‘Since I’ve been here, I’ve been put on antidepressants. I’m overcome with grief for everything I’ve lost in my life.’
THOUSANDS ARE IN THE SAME SITUATION
AS The Mail on Sunday revealed in March, Nina’s story is worryingly common. Data obtained by care charity Sue Ryder revealed that 15,000 Britons with brain injuries or conditions such as MS and Parkinson’s – some of them aged in their 30s – are languishing in old people’s nursing homes. Many have been ‘left to rot’ without vital specialist care that would give them a chance of recovery, say experts.
The charity warns that the figure could be the tip of the iceberg as more than 100 clinical commission groups, which oversee local healthcare funding, failed to respond to their requests for information.
Since this newspaper revealed the problem, dozens of new cases have come to light. Pamela McKenzie, executive director of neurological services at Sue Ryder, says: ‘More and more people are coming to us in crisis, having been in an old people’s home. They just aren’t equipped to provide appropriate care for these conditions.’
Sue Ryder is not the only charity dealing with the fallout of this desperate situation.
Sandra Woods, from the MS Society, says: ‘A few months ago I took a desperate call from a middle-aged man who was struggling with the lack of carers provided to help his wife, who is in her early 30s and has MS. She ended up going into an elderly care home because there were no carers available.’
Another patient, she says, was forced into a nursing home when her marriage broke down and there was no one to care for her.
Anyone assessed as having more than £23,250 in savings or assets must pay for their own care. Because of her worsening symptoms, Nina has taken early retirement and now receives a small pension and £148 a week in disability allowances
Last year, the Equality and Human Rights Commission published the outcome of a two-year inquiry into housing for disabled people. It said about 360,000 Britons with disabilities, including those with complex neurological conditions, have ‘unmet’ housing needs.
The reasons for this include a lack of adapted houses appropriate for wheelchair users, and misunderstanding of the specific needs of patients. With increasing demand for spaces at nursing homes, many patients are forced to ‘live’ for months on hospital wards.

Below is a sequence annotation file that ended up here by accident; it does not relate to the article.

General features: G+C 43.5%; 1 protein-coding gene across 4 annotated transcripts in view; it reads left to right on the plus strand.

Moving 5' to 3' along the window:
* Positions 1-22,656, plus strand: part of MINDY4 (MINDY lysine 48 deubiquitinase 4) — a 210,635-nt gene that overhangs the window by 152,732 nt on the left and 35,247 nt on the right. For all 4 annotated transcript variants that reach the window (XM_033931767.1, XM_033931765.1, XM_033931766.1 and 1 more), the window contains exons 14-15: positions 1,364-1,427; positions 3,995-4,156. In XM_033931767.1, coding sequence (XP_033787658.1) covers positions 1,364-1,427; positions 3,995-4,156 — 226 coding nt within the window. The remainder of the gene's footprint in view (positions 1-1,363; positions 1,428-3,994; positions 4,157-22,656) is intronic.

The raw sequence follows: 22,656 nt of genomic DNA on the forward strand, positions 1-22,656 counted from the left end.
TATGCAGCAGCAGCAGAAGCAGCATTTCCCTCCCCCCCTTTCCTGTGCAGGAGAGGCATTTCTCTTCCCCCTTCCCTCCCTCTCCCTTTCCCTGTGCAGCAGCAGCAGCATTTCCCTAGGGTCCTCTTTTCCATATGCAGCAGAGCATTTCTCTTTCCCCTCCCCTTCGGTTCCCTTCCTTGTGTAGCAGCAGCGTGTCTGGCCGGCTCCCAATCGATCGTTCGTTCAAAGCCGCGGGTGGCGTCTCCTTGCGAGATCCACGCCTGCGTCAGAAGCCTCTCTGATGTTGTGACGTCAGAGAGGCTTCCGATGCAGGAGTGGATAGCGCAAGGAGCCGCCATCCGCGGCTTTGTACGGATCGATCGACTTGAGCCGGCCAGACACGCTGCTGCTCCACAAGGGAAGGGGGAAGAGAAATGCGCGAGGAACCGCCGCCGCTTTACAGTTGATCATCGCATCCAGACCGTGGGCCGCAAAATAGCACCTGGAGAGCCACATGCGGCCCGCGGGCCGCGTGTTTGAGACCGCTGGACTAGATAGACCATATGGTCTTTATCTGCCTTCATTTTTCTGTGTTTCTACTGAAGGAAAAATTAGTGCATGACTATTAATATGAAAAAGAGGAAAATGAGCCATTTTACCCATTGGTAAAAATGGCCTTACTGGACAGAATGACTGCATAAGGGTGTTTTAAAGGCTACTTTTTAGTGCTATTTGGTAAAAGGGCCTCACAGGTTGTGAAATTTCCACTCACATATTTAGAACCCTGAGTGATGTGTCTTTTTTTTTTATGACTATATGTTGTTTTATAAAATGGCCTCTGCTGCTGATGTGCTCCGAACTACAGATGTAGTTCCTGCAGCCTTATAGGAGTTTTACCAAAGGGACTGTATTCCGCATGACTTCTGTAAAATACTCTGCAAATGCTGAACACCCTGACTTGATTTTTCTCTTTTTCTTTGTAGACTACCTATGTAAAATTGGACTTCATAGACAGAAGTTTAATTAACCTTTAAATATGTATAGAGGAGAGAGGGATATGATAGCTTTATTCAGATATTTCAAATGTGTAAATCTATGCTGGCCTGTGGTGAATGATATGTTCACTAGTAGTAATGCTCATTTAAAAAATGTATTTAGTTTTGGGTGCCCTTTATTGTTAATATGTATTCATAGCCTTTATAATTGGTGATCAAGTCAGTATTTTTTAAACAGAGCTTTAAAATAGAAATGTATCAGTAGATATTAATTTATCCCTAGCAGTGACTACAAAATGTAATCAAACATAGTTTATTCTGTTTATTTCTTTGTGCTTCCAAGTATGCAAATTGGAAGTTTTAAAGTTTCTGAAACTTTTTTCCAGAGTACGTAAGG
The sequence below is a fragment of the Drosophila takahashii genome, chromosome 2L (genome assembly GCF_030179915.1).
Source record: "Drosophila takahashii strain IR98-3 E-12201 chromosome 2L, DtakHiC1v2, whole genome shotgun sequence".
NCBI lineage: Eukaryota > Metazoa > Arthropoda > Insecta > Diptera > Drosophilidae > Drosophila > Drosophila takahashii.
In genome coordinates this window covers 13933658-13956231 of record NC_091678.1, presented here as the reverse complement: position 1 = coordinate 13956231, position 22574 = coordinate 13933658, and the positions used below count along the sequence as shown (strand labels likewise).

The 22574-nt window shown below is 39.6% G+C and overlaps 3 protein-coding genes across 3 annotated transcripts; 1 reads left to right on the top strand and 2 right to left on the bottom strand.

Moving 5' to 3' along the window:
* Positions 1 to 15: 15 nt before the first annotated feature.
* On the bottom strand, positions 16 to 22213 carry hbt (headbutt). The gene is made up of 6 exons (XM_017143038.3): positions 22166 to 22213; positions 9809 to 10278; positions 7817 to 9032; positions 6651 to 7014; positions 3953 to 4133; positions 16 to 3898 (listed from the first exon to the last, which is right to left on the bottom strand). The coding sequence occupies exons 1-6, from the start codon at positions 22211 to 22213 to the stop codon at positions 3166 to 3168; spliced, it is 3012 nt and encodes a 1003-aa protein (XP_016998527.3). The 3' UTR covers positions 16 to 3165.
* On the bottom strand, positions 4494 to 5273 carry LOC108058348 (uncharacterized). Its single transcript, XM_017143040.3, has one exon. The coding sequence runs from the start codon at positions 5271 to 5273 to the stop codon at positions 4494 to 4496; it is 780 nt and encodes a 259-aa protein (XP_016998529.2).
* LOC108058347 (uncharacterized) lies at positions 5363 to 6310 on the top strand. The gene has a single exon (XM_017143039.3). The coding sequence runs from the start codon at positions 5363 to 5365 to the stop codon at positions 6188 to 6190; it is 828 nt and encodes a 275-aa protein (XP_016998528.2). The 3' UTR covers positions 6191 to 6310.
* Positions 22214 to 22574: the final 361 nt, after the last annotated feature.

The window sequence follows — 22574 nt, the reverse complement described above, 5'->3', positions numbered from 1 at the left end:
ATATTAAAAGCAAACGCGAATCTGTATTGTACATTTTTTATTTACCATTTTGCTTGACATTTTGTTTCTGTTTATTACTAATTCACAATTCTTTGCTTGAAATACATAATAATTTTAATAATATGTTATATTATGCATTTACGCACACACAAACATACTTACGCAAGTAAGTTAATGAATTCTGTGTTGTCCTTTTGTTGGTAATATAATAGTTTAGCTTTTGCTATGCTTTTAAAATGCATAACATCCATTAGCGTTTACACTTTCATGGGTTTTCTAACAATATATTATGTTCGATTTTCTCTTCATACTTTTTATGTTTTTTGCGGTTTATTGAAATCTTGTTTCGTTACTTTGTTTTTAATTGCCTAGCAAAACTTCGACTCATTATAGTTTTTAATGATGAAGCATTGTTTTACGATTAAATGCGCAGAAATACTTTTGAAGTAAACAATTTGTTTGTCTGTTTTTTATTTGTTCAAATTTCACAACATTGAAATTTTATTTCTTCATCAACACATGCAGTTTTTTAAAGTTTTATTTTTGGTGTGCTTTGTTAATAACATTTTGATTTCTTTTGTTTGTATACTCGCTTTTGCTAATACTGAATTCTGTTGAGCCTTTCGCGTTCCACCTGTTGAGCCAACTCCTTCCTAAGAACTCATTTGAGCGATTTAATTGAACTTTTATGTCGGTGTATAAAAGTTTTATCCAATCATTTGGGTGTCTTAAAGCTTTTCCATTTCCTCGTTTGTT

Neurologist Professor Adrian Williams, at University Hospitals Birmingham, says: ‘I walk round our hospital wards and see people who have been here a long time because they can’t go anywhere.’
Both Sue Ryder and the Neurological Alliance – a coalition of 80 organisations – are concerned that the situation is putting thousands at risk of serious harm. Ms McKenzie says: ‘Staff at old people’s homes lack essential specialist expertise and equipment. One patient we knew, in her 40s, couldn’t have a bath for two years because staff didn’t have the right facilities to lower her in while keeping her upright.’
A DESPERATE NEED FOR MORE HOMES
Sue Ryder runs four residential homes across the UK, each with a specialist unit dedicated to people of all ages with neurological disorders – but there is an urgent need for more. The charity’s Aberdeen centre came to the rescue of Krystle O’Farrell. Krystle, 31, has Wolfram syndrome, a rare genetic disorder that causes diabetes, deafness, blindness and neurological problems such as reduced sensation in the limbs.
Six years ago, Krystle’s mother, Vicki, 55, and father Gavin, 59, struggled to cope with her ever-increasing needs and called on the NHS for support.
Its answer was a mental health ward in a local hospital, home to nine adults with severe psychiatric problems. Krystle stayed there for five-and-a-half years. Vicki says: ‘We were told our only other choice was an old people’s home 66 miles away in Dundee.’
Luckily, the family sought the help of Sue Ryder, which found Krystle a place closer to her family. The neurological centre provides specialist care for those with Huntington disease (a progressive brain disorder that causes uncontrolled movement), motor neurone disease, multiple sclerosis and Parkinson’s, as well as conditions resulting from a brain or spinal injury or stroke.
‘I knew it was the place for Krystle,’ says Vicki. ‘She has her life back and goes out for a coffee every day. Church members come in on Wednesdays and she gets to sing her heart out. She has her smile back.
‘The burden of worry has been lifted off my shoulders. I can be her mum again, not just her carer.’
Back in Nina’s home, where the sounds of distressed, dementia sufferers echo in the corridors, the future doesn’t look as rosy.
She says: ‘I’d give anything to have my own living room, and some peace and quiet. I might have another 20 or 30 years left, and the fact I might have to spend it here, in this room, just makes me angry. I can’t believe that this is what my life has become. It’s a nightmare.’
A Brighton and Hove Council spokesman said: ‘We are aware of Ms Thair’s situation. Her current accommodation is temporary. We’re sorry for the difficulties she is experiencing there. We are working with her to explore alternative options and solutions for her future accommodation.’
The Department of Health and Social Care said it expects councils to offer a ‘meaningful choice of suitable, high-quality services that meet people’s needs, regardless of their age and condition’.